Excerpt from a Letter to Lady Kenmure--February 1, 1630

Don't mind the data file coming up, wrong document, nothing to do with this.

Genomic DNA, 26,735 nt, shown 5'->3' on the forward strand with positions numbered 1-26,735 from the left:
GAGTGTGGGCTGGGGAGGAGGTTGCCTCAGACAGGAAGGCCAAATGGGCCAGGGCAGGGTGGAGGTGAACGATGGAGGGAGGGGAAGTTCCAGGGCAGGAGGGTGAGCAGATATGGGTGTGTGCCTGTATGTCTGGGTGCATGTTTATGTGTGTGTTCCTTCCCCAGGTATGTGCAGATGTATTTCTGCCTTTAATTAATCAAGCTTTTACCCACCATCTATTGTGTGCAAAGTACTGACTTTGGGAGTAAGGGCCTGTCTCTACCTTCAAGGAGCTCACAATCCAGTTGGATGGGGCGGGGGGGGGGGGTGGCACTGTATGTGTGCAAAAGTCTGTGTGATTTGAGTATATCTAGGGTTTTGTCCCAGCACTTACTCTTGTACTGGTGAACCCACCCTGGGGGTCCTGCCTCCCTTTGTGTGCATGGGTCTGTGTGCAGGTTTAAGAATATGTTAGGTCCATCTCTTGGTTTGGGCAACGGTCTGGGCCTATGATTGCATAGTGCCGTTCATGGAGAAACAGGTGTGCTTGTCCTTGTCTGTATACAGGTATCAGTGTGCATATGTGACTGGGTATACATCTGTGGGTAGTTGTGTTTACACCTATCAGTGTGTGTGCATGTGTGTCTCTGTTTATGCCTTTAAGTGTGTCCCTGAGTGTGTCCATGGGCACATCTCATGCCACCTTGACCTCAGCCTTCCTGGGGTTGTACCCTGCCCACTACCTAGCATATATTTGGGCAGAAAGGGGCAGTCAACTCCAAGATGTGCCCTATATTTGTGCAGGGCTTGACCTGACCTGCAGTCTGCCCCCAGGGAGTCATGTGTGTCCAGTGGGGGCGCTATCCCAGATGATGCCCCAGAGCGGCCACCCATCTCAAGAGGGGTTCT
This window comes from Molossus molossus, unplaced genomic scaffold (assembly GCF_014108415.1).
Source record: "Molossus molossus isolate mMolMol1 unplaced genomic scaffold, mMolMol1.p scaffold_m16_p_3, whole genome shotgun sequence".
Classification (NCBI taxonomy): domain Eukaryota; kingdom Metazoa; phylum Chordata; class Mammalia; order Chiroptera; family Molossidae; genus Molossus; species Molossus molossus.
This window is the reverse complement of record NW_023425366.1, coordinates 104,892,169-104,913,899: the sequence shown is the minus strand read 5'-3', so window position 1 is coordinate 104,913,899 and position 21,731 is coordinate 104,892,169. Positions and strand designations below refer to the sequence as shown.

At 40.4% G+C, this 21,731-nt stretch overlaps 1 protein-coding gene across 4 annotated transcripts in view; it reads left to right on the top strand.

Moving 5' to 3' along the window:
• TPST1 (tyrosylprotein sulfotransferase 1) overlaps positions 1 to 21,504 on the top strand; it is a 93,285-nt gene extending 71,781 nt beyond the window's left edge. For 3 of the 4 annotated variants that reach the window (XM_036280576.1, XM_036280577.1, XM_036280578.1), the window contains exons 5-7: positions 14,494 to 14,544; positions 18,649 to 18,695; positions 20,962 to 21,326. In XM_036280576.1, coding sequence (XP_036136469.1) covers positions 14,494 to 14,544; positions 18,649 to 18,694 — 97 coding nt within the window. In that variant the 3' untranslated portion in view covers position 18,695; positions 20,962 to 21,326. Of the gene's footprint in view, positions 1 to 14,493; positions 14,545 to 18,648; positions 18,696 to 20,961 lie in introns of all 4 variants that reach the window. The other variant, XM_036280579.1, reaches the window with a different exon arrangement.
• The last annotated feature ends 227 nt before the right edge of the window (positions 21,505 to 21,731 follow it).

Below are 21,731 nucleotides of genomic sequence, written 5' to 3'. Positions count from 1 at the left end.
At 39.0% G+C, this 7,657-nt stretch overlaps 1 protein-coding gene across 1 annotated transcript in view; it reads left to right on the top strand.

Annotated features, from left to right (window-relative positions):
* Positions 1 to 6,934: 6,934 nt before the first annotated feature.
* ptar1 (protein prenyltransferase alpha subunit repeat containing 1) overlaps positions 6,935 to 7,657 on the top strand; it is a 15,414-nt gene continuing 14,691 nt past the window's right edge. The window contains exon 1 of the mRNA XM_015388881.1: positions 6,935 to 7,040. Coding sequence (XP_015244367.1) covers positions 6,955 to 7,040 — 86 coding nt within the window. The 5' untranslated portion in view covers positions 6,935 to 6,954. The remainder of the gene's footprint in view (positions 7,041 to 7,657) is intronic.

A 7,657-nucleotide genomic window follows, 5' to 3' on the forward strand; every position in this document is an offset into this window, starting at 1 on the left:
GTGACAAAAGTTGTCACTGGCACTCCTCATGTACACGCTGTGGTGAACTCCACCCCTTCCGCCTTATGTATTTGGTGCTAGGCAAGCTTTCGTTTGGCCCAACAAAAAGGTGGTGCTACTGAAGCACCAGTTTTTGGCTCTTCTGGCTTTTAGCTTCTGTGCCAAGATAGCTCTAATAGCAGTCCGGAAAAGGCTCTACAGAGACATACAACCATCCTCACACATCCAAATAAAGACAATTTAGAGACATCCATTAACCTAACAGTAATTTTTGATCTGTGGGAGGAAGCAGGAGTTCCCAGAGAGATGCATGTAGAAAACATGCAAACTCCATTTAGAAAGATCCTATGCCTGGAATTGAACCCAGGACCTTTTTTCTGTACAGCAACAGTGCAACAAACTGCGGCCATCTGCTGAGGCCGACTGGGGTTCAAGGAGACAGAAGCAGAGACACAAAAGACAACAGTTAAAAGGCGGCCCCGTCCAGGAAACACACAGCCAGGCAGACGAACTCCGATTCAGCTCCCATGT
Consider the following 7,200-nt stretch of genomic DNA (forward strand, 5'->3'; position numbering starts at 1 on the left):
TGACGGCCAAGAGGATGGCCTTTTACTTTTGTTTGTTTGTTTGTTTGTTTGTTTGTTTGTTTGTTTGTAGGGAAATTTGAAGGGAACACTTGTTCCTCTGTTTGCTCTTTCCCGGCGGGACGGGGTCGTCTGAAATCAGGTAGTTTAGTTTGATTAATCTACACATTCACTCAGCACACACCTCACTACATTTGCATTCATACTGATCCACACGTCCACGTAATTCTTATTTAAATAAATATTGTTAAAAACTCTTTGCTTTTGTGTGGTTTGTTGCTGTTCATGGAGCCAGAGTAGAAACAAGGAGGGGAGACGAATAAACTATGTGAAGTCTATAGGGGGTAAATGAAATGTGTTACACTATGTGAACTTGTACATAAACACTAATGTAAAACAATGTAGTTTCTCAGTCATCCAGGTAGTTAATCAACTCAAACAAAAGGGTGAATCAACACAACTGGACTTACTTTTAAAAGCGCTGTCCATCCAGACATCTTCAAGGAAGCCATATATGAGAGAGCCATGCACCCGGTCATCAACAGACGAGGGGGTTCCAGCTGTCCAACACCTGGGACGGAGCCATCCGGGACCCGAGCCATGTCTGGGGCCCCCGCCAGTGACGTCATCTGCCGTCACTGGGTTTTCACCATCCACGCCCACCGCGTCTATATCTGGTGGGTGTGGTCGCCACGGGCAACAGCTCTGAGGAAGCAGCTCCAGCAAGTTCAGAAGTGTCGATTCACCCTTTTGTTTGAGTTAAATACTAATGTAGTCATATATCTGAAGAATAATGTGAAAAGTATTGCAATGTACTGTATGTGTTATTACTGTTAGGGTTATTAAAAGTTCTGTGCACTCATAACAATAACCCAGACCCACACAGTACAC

I have neither tongue nor pen to express to you the happiness of such as are in Christ. When ye have sold all that ye have, and bought the field wherein this pearl is, ye will think it no bad market; for if ye be in Him, all His is yours, and ye are in Him; therefore, 'because He liveth, ye shall live also' (John 14.19). 'Father, I will that those whom Thou hast given Me be with Me when I am, to behold My glory that Thou hath given me' (John 17.24). Amen, dear Jesus, let it be according to that word. I wonder that ever your heart should be cast down, if ye believe this truth. I and they are not worthy at Jesus Christ, who will not suffer forty years trouble for Him, since they have such glorious promises. But we fools believe those promises as the man that read Plato's writings concerning the immortality of the soul: so long as the book was in his hand he believed all was true, and that the soul could not die; but so soon as he laid by the book, he began to imagine that the soul is but a smoke or airy vapor, that perisheth with the expiring of the breath. So we at starts do assent to the sweet and precious promises; but, laying aside God's book, we begin to call all in question. It is faith indeed to believe without a pledge, and to hold the heart constant at this work; and when we doubt, to run to the Law and to the Testimony, and stay there. Madam, hold you here: here is your Father's testament -- read it; in it He hath left you remission of sins and life everlasting. If all that you have in this world be crosses and troubles, down-castings, frequent desertions and departures of the Lord, still He purposeth to do you good at your latter end, and to give you rest from the days of adversity.